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Summer casework: why we all need to be in UCU

Over the summer, we have been approached by several university employees who have needed independent support and advice. The University regulations allow union caseworkers to support employees in a variety of situations, and generally the independent support provided by union is very well received. In some cases, they were long-standing employees who had just joined the union because of their problem. In others, they were non-members who approached us asking “if I join, what can you do for me?” Yet other non-members asked if they should hire a lawyer.

These approaches all suffer from a lack of understanding of the university’s (and most other employers’) processes. Let’s deal with them one by one.

Can I join if I have a problem?
Yes, you are very welcome to join at any time. The union would, however, be completely unable to balance its books, or supply volunteer caseworkers, if large numbers of staff were allowed to join, and pay membership, only while they have an employment issue. The union’s legal service imposes a strict, but short, waiting period on new members before offering support. Similarly, within the branch, we are unlikely to be able to offer support for pre-existing issues with new members.

If I join, what can you do for me?
As I say above, we can support you with your next problem. We may be able to offer informal local assistance with your current difficulties. All the while, you will be helping to improve pay and conditions for all of us.

Should I get a lawyer?
This is the big misconception. A lawyer will be of almost no use to you until it is too late. You can take your problem to him or her, and they can offer you advice. But they cannot accompany you either to an investigation or to a disciplinary hearing. You will be on your own. And they probably will not know much about local conditions at the university. Your lawyer can come to an employment tribunal, but by then, after you have been sacked, it is almost certainly too late. Even if you win, you will almost certainly not be reinstated. The chances of winning are about fifty-fifty; if you win, you can expect a cash settlement of perhaps several thousand pounds, but no job to go back to.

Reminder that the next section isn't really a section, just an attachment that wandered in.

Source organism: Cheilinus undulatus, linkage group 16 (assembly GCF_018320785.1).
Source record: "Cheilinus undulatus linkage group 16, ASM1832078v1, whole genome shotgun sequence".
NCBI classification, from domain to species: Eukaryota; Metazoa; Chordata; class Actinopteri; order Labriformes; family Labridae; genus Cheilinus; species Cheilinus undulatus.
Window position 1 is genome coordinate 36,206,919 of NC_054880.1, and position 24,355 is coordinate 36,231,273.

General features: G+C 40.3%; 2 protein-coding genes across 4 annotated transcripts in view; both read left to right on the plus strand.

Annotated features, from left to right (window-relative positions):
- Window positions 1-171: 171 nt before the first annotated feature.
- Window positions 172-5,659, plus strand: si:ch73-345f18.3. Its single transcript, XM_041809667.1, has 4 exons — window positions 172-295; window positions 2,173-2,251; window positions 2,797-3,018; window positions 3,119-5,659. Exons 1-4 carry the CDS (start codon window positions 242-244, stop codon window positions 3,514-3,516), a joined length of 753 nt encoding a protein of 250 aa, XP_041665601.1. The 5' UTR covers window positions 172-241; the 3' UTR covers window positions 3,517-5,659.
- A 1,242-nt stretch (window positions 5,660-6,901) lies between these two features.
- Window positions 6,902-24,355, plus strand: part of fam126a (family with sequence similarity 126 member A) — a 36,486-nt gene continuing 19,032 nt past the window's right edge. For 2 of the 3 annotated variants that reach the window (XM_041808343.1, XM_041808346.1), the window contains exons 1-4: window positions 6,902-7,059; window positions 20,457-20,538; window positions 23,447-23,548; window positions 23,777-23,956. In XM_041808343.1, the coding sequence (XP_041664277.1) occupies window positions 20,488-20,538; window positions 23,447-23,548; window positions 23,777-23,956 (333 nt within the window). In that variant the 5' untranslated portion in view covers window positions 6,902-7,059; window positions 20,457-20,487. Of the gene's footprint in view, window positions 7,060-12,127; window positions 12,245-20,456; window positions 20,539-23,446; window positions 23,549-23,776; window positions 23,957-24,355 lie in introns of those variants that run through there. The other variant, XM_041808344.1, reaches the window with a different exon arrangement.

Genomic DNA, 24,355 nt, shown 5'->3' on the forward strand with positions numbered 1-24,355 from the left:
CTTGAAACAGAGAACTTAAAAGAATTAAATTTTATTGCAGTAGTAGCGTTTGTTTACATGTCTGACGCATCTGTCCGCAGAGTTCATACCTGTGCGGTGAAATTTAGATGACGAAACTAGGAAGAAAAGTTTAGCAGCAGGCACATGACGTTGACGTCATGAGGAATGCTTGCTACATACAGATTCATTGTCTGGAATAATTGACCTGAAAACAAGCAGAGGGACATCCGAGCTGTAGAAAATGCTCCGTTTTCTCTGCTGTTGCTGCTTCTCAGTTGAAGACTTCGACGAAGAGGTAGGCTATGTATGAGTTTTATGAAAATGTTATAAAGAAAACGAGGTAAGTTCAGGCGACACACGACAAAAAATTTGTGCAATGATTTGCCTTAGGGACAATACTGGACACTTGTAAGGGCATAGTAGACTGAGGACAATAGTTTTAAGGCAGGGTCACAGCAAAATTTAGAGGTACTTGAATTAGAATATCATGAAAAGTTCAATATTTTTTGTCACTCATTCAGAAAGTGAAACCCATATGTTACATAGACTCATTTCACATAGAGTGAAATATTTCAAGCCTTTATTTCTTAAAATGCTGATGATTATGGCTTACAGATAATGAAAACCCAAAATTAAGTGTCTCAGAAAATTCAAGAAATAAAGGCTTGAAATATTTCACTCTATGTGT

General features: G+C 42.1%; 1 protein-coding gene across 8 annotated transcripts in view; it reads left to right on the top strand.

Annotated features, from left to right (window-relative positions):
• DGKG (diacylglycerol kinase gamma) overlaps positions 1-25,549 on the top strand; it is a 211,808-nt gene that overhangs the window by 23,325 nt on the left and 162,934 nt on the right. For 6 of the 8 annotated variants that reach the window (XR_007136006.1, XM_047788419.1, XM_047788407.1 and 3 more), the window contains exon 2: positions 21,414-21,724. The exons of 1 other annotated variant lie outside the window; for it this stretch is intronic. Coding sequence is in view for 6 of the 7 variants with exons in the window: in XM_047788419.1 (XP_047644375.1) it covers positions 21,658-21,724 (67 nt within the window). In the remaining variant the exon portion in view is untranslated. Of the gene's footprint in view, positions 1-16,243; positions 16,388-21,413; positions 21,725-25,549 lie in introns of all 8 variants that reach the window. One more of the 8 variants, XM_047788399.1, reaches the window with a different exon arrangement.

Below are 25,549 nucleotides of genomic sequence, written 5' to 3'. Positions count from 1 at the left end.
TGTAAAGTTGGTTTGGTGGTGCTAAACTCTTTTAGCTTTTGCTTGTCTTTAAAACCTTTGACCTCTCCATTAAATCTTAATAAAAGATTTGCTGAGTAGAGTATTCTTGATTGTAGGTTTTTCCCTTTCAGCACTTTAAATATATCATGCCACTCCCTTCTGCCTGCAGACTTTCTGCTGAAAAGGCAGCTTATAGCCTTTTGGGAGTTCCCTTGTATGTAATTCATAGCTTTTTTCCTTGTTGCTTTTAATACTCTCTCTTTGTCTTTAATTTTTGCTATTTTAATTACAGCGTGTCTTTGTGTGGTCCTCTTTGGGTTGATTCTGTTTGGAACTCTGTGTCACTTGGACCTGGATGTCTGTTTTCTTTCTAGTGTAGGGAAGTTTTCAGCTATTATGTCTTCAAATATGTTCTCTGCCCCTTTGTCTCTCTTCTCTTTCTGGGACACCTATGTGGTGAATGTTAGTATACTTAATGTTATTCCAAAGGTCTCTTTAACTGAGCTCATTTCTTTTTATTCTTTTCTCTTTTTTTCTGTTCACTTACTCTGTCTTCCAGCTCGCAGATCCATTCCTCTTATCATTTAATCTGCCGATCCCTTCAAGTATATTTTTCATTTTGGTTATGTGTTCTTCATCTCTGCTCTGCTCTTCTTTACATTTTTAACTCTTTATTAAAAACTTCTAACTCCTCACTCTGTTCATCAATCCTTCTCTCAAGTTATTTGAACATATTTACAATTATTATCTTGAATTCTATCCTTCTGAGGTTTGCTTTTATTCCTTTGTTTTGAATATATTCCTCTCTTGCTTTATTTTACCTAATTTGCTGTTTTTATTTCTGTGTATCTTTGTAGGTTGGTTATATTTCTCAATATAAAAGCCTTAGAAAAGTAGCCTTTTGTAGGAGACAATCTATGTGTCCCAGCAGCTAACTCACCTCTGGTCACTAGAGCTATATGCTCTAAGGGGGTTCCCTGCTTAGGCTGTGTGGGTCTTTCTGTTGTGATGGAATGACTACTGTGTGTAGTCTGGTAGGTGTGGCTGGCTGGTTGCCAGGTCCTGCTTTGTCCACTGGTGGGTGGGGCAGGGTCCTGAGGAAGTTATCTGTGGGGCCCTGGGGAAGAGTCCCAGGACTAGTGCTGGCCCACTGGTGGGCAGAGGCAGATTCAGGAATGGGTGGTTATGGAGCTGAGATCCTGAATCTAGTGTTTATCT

Almost all of the good outcomes we achieve for members are the result of dedicated work by our trained team of volunteer caseworkers. They meet with members and come to investigation and disciplinary meetings. Their accreditation training is supplemented by wide experience of what actually happens at Southampton. And, within the limits of confidentiality, they share experiences at regular meetings. In most cases, we are able to prevent problems escalating. For the more intractable cases we can call on paid union professionals, who (unlike lawyers) are also entitled to come with you to meetings. Finally, if all else fails, we are able to offer support at a tribunal. But, as I said, by then it is probably too late to keep your job. Here is what the university writes:

The member of staff has the right, if they wish, to be accompanied by a workplace colleague or a trade union representative.

The representative/companion is permitted to address the hearing in order to put forward the member of staff’s case; they can sum up the case and respond on their behalf to any view expressed at the hearing.

The representative/companion is also permitted to confer with the member of staff during the hearing.

It should be noted that the representative/companion has no right to answer questions on behalf of the member of staff, to address the hearing if the member of staff does not wish him or her to do so, or to prevent the employer explaining its case.

Representatives/companions have an important role to play in supporting a member of staff and are allowed to participate as fully as possible.

There are other important reasons for you to be in the union. If, say, a student complains about you, you will be judged according to the university’s policies. University HR won’t be much help; their role is to protect the institution, not the individual. If the policies are unfair, you don’t have much hope. We are a recognised trade union, and the university has to negotiate these policies with us before adopting them. We are able to use our experience of casework to develop policies which work for both university and staff. Our effectiveness depends on how seriously we are taken by the university; we have far more influence when we have a high membership. Indeed, for matters affecting only level seven staff (Professors, etc.), we are not yet recognised and the university declines formal negotiation. So, if you join as soon as you arrive here, you are helping to protect yourself from policies that might later be used against you.

Finally, we negotiate, and occasionally go into national dispute, over pay and pensions. We improved the employers offers on each in the last round of changes. The current round of pay negotiations is under way and pensions are again under threat. We need your support now.

Join here.
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† See Struck Out, by David Renton.

Denis Nicole

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